3 Industry Factors That Have Changed Teleradiology Forever
Remember what it was like 20 years ago? Most of us still had dial-up internet service if we had internet service at all. We drove to Blockbuster to rent VHS movies. And the Harry Potter series was released in America. The book; no movies yet.
In the veterinary industry, hospitals were sending film images to radiologists via courier. Seth Wallack, DVM, DACVR was one of those radiologists. Today, he is founder and CEO of Vetology as well as founder of DVM Insight, first to usher in the teleradiology industry in the early 2000s.
Wallack explains the frustration before teleradiology, way back in the courier days: “We would get calls from veterinarians saying, ‘Have you looked at the films? The animal is really sick. I need you to look at them as soon as you can.’ When the courier hadn’t yet delivered the film.” People waited and waited a long time for reports – sometimes days because couriers were traveling a radius of up to 50 miles centered around a central place for processing.
1. 15 years ago, the digital trend began
Just five years and four Harry Potter books later, the digital trend began. It went from sending film via couriers to transmitting images to a server, where a radiologist could write a report and send it back much more quickly. Teleradiology was born.
“It became instantaneous transfer. And images can be reviewed from almost anywhere. We could give a quick answer and help the case. It was huge,” Wallack said.
During roughly 2006 through 2013, everything was running smoothly. More and more hospitals and practices were going digital and the number of cases and radiologists was fairly balanced.
2. Cases are outpacing radiologists
Within the last five years, the number of cases being submitted for review is outpacing the number of radiologists by a large margin. In fact, in the next four to five years, that number is predicted to go from 1.4 million to 6.6 million. That’s a 400 to 500% increase.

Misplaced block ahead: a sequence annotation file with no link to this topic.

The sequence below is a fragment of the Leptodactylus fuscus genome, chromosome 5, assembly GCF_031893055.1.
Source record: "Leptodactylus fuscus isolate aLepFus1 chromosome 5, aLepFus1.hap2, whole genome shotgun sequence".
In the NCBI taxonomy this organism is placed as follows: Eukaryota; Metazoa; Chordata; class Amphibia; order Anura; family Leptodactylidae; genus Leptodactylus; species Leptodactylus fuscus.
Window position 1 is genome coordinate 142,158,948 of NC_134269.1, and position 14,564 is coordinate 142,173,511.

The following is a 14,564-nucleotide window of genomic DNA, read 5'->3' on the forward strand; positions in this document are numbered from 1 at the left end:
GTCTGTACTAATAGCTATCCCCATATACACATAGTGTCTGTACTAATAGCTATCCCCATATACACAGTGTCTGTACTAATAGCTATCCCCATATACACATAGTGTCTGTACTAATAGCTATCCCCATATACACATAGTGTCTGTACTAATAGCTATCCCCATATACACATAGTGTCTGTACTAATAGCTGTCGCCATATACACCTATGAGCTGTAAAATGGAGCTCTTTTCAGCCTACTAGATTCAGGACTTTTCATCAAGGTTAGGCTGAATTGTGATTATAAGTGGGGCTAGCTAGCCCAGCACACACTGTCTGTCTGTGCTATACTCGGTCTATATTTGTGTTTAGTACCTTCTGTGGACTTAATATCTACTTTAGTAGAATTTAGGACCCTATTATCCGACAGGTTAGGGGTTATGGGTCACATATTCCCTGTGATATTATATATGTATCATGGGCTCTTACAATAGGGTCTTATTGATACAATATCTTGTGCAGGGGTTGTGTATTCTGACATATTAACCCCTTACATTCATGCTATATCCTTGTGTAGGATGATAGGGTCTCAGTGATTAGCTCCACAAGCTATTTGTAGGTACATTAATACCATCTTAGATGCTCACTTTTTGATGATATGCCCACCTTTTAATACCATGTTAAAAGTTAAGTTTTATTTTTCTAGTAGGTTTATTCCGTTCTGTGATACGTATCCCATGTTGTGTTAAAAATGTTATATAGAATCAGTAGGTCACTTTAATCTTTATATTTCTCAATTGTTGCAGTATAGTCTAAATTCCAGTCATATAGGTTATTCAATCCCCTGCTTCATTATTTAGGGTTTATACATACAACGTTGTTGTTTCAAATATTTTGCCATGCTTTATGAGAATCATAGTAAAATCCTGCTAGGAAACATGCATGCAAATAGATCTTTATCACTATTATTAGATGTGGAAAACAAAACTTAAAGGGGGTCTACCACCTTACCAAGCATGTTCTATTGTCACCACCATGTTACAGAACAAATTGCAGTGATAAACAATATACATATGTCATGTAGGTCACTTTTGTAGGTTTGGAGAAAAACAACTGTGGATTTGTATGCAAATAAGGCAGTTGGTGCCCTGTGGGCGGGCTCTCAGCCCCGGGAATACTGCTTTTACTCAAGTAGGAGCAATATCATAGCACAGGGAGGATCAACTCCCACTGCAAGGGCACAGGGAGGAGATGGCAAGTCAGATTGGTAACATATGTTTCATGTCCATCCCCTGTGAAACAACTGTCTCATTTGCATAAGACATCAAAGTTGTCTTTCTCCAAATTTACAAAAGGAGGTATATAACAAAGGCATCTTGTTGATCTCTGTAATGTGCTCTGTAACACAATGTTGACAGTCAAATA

Yet, the number of radiologists entering the field during that time will increase only 35%.
According to Wallack, “Right now, we’re just barely hanging on. It’s a massive issue. Massive. There was actually a study published in 2018 by a group in southern Maine. It predicted that for a local company of teleradiologists, when you look at the shortage of radiologists and the number of clients, an identical number of clients come into the service as will leave the service because of the lack of turnaround time and the inability to handle case load.”
Wallack further explained, “Right now, there are 577 radiologists in the country. That includes people who have retired or are busy teaching. So, each radiologist has to read a new case every seven minutes for seven hours straight to keep up.
3. Fewer seasoned professors
Add to this that in 2006 through 2013, big teleradiology firms were hiring people away from colleges and universities. They were seasoned professors who were teaching radiology in veterinary programs. That means today, there are not enough veterinarians who learned to read images in school, so it’s natural they would send the cases off for a report and tend to other patients’ needs in the meantime.
Preparing for the future
“All of these reasons are why I developed an artificial intelligence interface. AI is new yet already it’s at 92%.” Accuracy of 92%? “I don’t go by accuracy; I go by agreement. My thinking is that even the most skilled radiologist isn’t accurate 100% of the time. So, it wasn’t fair to measure the AI service that way. But in 92% of cases, the AI and the radiologist report are in agreement, with the same findings,” Wallack said.
“Teleradiology AI is already extremely powerful. It does change pet care. Let’s say a dog is brought in who is coughing a little. A vet tech takes an image at, say, one o’clock. At five or six o’clock, the busy veterinarian looks at it and finds the animal is in heart failure. The animal could actually die during that time. Whereas automatically sending it to Patterson Teleradiology, you get a result back within three to five minutes. I want to help veterinarians get as much patient information as they can, faster.”
It doesn't change workflow but can dramatically change outcomes
Patterson worked with Wallack to create Patterson Teleradiology, the easiest way to get the quickest answers. Practices get a set number of reviews included per month, and every case submitted gets the AI report within three to five minutes. Even if practices are skeptical about AI, there is no extra cost but there is a lot more information to work from. Any of the reports can be reviewed by a teleradiologist as well.
Explains Wallack, “Getting the AI report so quickly doesn’t change your cost or your workflow one bit. If it changes the way you practice positively and picks up a heart failure you weren’t going to know about for hours, that is pretty powerful. It’s an auto-send feature, and three to five minutes later, you have a report. If you choose to ignore it, you ignore it. But you could also treat that initial AI report like preliminary bloodwork; it gives you information, faster, so you can begin working through the case. That’s a win for everyone.”
Visit us online here to lean more about Patterson Teleradiology services.